NASH Isn’t Just For Obese People

Surprisingly High Cases of “Lean NASH”

While there is a clear causal relationship between obesity, NAFLD, and NASH, studies have shown that there are a significant number of cases of NASH affecting non-obese individuals.  In a recent study up to 15% of those diagnosed with NASH were not considered obese.  These cases are referred to as lean NASH or NOSH (non-obese steatohepatitis).

And there is a real concern for these types of cases because apparently these variations of the disease can have even higher mortality and serious morbidity rates.  Read simply; if you are not obese and get diagnosed with NASH you have an even greater risk of serious life-threatening symptoms. 

I’ve written previously about the realities that overweight and obese individuals must grapple with in regards to liver health and the propensity for diseases like NAFLD and NASH to develop.  I’ve also written about how we must confront those that would seek to belittle or deny the health risks such heavier people are faced with in the name of normalization.  However, the fact is that you are at much higher risk for NASH if you are overweight, it is not guaranteed, and you are likewise not safe from developing it if you are a more “normal” weight.

Some of the disparities can be attributed to risk differences between the most commonly used metric for measuring obesity, BMI, and an alternative measure known as waist-to-hip ratio, or WHR.  (see BMI vs WHR)  The WHR is becoming an increasingly preferred measurement for health risks as studies have shown that visceral fat (fat stored around the major organs in the belly) is significantly more hazardous than other types, especially with regards to fatty liver development.  It’s entirely possibly to have a normal or even low BMI but a relatively high WHR, increasing such risks.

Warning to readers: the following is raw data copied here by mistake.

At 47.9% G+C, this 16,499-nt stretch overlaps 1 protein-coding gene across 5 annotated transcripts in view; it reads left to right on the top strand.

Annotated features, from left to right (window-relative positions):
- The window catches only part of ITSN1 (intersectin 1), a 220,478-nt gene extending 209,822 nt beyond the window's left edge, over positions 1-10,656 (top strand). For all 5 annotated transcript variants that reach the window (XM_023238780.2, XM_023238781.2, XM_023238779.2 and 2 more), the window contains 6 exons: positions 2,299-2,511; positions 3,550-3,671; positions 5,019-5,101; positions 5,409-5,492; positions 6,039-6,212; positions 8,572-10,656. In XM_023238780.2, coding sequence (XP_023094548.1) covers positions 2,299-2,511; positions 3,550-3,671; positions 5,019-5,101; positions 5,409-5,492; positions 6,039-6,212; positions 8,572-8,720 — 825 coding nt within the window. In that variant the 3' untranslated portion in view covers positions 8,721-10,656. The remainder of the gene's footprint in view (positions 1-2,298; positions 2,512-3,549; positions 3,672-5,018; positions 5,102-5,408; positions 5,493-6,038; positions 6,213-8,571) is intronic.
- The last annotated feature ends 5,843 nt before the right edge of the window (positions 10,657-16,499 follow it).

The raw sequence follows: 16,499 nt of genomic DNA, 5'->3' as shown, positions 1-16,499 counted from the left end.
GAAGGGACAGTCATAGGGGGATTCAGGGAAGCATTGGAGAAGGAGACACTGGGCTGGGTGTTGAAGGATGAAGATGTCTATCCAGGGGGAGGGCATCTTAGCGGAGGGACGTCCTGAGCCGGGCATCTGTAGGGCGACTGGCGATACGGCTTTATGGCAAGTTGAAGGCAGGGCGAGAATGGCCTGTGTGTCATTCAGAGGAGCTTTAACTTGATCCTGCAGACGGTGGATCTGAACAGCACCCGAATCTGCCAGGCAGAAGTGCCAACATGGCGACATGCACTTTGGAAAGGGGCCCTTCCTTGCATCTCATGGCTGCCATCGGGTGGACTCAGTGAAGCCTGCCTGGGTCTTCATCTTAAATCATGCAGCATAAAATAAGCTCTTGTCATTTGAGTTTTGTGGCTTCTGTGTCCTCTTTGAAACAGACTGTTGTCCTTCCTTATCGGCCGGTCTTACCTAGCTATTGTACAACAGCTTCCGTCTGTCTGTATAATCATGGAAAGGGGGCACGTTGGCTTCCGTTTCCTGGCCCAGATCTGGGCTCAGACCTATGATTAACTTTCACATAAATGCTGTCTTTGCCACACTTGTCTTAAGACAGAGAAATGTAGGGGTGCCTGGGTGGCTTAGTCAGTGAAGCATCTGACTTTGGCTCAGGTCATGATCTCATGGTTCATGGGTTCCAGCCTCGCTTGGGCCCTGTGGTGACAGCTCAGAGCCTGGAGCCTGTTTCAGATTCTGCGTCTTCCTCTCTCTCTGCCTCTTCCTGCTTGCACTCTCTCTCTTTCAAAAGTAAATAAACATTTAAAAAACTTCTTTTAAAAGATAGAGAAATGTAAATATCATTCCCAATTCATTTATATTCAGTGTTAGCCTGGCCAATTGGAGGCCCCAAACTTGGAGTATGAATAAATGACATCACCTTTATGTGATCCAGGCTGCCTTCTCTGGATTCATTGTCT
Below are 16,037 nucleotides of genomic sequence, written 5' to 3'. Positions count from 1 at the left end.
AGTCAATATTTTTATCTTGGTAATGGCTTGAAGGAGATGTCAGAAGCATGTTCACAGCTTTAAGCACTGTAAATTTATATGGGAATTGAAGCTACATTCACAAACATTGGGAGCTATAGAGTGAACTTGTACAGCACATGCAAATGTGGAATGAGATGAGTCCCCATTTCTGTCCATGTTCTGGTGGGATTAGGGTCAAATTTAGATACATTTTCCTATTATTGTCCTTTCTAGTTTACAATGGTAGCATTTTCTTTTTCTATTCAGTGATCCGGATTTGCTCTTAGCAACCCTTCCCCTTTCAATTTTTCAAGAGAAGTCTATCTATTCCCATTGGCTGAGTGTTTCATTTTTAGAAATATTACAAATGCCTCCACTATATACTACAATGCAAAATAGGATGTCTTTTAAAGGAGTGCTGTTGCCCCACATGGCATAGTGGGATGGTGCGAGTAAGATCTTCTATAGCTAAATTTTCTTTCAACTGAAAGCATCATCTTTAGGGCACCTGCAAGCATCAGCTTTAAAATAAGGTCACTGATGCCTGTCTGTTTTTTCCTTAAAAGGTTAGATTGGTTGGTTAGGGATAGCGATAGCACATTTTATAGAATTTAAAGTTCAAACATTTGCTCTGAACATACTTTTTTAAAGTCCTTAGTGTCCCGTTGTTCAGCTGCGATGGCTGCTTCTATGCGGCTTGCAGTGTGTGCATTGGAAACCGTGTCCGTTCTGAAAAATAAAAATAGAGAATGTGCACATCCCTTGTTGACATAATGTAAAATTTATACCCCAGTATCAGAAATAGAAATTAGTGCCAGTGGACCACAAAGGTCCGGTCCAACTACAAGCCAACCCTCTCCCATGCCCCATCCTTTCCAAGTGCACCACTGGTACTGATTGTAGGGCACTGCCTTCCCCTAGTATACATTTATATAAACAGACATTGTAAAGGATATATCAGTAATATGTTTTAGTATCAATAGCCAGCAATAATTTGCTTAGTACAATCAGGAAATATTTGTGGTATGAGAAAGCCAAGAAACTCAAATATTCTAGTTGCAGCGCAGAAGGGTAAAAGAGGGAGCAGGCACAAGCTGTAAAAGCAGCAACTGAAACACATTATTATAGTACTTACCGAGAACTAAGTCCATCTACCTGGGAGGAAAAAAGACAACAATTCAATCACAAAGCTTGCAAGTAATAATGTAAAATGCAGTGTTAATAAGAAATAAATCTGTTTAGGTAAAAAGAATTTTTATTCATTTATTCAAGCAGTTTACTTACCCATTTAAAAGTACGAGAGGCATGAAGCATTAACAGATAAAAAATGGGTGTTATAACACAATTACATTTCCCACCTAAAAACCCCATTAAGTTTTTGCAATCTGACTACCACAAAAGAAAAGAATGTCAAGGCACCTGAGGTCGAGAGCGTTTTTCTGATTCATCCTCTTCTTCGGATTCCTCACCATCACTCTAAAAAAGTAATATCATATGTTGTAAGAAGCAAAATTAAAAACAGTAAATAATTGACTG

However, WHR divergences from BMI alone cannot account for the significant number of cases of lean NASH that have been observed, often in individuals with low BMI and WHR.  Nor can it explain the ethnic determinants that are being exposed.  For example, lean NASH cases in the USA are significantly higher among Hispanics than all other groups.  Worldwide, Asia seems to have a higher concentration of lean NASH subjects as a whole.  A myriad of explanations  have been proposed, from ethnic food choices to genetics to poverty-driven prenatal malnutrition in some of these areas.

The reality is that researches and doctors are still trying to understand how lean NASH develops and there is even less of an understanding of the etiology than traditional NASH cases where obesity is an obvious factor.  While we learn more about NASH and raise awareness of it we must not forget to focus on the outliers where the simple explanations don’t fit.



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